NEARLY 650 online grooming crimes have been recorded by Lancashire Police under a new law that made it illegal to send sexual messages to children, it has been revealed.

New figures obtained via freedom of information requests show that 10,119 offences of sexual communication with a child were recorded by police in England and Wales in the two and a half years since the law came into force, following an NSPCC campaign.

In the North West alone the police forces recorded 1,738 offences of sexual communication with a child between April 2017 and October 2019, including 647 in Lancashire.

The NSPCC said the number of offences is accelerating, with a national increase of 23 per cent taking place in the six months up to October last year – including 118 offences in Lancashire.

But the the charity is warning there could be a sharper increase this year due to the unique threats caused by coronavirus which it says is being exacerbated by "years of industry failure to design basic child protection into platforms".

The charity is now calling on Prime Minister Boris Johnson to urgently press ahead with legislation that would help prevent offenders from using social media to target children for sexual abuse, particularly apps owned by Facebook.

The NSPCC said Facebook-owned apps – including Facebook, Facebook Messenger, Instagram and WhatsApp – were used in 55 per cent of cases of the 5,784 incidents, from April 2017 to October 2019, where police recorded information about how a child was groomed.

A total of 1,060 were recorded for Snapchat.

NSPCC chief executive Peter Wanless held talks with Mr Johnson last week, in which he highlighted how the pandemic was the perfect storm for abusers and asked that there be no unnecessary delay to legislation.

He said: “Child abuse is an inconvenient truth for tech bosses who have failed to make their sites safe and enabled offenders to use them as a playground in which to groom our kids.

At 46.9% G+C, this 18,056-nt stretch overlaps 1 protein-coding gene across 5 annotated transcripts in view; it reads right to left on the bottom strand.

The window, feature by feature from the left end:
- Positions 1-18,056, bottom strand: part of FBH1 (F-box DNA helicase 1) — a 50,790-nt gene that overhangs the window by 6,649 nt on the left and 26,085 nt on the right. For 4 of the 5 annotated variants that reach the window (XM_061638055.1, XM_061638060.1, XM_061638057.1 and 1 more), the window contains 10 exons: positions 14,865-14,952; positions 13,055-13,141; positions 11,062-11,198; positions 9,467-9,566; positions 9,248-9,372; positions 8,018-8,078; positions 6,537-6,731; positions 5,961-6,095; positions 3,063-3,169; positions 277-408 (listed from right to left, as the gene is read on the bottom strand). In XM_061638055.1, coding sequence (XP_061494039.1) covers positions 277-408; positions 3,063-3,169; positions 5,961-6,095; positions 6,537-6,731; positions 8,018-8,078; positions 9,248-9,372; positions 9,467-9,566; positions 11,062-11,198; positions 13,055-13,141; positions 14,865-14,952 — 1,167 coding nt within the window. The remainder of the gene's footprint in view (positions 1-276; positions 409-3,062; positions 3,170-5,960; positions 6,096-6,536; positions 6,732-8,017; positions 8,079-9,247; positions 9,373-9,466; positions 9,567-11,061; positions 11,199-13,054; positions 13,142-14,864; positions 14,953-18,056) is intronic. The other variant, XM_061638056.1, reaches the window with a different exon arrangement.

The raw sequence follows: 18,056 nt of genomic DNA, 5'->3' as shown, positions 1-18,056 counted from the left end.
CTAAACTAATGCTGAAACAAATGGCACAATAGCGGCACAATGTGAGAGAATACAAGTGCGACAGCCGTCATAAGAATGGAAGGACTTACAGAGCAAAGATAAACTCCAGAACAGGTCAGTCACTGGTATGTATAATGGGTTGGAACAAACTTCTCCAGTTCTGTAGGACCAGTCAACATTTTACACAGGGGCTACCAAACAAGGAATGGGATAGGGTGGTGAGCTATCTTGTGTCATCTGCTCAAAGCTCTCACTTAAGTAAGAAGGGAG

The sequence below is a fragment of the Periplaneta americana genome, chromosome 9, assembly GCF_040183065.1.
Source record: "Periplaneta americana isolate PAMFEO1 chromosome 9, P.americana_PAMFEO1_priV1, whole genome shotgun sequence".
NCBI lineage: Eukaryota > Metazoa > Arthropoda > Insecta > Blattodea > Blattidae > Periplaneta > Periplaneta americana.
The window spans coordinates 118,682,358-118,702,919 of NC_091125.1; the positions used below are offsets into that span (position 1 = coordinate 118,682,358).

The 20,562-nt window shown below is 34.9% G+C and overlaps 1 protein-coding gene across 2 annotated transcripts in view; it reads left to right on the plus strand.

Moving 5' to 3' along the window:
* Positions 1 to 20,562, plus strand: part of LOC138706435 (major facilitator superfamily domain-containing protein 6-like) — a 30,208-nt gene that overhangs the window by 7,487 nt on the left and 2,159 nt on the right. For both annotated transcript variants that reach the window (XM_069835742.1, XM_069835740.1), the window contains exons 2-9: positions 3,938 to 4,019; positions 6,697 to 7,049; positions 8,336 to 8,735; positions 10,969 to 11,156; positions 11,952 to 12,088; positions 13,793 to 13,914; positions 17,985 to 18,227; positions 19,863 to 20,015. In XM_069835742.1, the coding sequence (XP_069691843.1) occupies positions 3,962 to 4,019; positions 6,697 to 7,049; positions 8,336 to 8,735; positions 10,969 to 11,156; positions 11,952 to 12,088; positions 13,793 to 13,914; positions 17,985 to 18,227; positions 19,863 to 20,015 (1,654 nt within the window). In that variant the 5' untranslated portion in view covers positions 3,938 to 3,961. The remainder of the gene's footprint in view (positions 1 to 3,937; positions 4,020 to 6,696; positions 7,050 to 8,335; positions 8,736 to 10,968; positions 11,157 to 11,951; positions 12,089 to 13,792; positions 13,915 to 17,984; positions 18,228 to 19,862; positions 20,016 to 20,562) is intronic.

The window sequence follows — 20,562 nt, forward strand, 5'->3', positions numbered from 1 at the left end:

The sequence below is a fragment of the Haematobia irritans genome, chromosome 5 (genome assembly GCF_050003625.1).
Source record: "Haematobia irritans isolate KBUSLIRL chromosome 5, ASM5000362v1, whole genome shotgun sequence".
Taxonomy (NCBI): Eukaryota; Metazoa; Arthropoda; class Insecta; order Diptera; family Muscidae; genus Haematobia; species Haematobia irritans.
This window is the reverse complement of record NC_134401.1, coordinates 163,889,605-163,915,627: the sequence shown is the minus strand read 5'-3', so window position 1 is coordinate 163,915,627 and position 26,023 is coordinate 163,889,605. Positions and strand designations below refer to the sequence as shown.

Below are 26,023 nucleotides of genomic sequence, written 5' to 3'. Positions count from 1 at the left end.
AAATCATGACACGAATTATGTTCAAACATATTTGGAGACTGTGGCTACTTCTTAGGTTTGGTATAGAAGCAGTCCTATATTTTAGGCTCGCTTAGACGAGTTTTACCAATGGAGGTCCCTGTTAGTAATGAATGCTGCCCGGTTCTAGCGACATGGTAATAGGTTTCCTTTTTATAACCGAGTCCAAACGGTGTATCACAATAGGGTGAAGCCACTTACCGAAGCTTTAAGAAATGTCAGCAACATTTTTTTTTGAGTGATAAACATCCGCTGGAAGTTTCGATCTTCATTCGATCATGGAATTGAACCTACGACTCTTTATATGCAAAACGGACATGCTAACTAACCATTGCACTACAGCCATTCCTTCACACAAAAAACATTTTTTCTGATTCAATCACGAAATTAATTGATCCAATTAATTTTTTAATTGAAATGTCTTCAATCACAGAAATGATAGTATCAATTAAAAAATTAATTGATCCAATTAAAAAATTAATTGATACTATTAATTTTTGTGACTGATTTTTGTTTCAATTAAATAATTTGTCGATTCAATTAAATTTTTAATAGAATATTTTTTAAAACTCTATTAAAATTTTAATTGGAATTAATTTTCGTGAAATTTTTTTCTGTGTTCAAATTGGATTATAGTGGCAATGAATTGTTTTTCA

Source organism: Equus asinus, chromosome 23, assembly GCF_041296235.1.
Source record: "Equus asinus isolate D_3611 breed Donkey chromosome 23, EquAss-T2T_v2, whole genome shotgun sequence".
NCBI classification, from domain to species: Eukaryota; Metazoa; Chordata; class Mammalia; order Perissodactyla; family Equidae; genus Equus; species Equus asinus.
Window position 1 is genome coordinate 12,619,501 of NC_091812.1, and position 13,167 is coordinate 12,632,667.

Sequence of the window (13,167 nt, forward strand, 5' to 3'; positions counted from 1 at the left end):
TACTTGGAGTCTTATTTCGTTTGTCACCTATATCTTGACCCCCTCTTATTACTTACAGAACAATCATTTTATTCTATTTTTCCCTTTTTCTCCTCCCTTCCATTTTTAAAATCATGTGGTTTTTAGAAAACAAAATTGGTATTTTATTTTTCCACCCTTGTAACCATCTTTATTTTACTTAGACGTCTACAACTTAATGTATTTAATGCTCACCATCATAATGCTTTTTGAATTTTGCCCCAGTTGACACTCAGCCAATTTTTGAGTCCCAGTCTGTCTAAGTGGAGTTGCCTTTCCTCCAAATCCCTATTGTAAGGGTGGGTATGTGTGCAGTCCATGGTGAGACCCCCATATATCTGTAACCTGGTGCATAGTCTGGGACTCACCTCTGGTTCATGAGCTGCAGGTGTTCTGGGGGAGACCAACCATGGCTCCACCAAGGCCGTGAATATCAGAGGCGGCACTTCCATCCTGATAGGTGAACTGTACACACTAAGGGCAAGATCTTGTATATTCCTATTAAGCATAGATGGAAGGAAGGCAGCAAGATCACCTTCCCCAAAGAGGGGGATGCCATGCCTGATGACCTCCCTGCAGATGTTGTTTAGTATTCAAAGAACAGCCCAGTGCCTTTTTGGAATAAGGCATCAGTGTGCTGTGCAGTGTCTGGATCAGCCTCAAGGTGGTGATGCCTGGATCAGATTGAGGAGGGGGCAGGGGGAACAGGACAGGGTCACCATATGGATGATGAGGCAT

“Last week the Prime Minister signalled to me his determination to stand up to Silicon Valley and make the UK the world leader in online safety.

“He can do this by committing to an online harms bill that puts a legal duty of care on big tech to proactively identify and manage safety risks.

“Now is the time to get regulation done and create a watchdog with the teeth to hold tech directors criminally accountable if their platforms allow children to come to serious but avoidable harm.”

The charity called for no further delays in a new Online Harms Bill – legislation which it says would enforce a duty of care on tech companies to identify and mitigate reasonably foreseeable risks on their platforms, including at the design stage, to proactively protect users from harm. It also believes the legislation would create a regulator that can hand out GDPR equivalent fines, give the regulator robust powers to investigate companies and request information and create a culture of transparency by legally compelling tech firms to disclose any breaches of the duty of care and major design changes to their platforms.

Responding to the NSPCC's concerns a Facebook spokesman said: “There is no place for grooming or child exploitation on our platforms and we use technology to proactively find and quickly remove it.

“We have a content and security team of over 35,000 people investigating reports from our community and working to keep our platforms safe.

“Our teams also work closely with child protection experts and law enforcement, reporting content directly to specialists such as CEOP (Child Exploitation and Online Protection Command) and NCMEC (National Centre for Missing & Exploited Children).”

Commenting on the number of sexual communication with a child offences which have been recorded in the county, a Lancashire Police spokesman said: "Lancashire Constabulary is committed to preventing child sexual abuse, helping victims and bringing offenders to justice. It is a crime that can affect any child, anytime, anywhere - regardless of their social or ethnic background.

"Anyone with concerns about child sexual exploitation can contact police on 101. In an emergency always dial 999."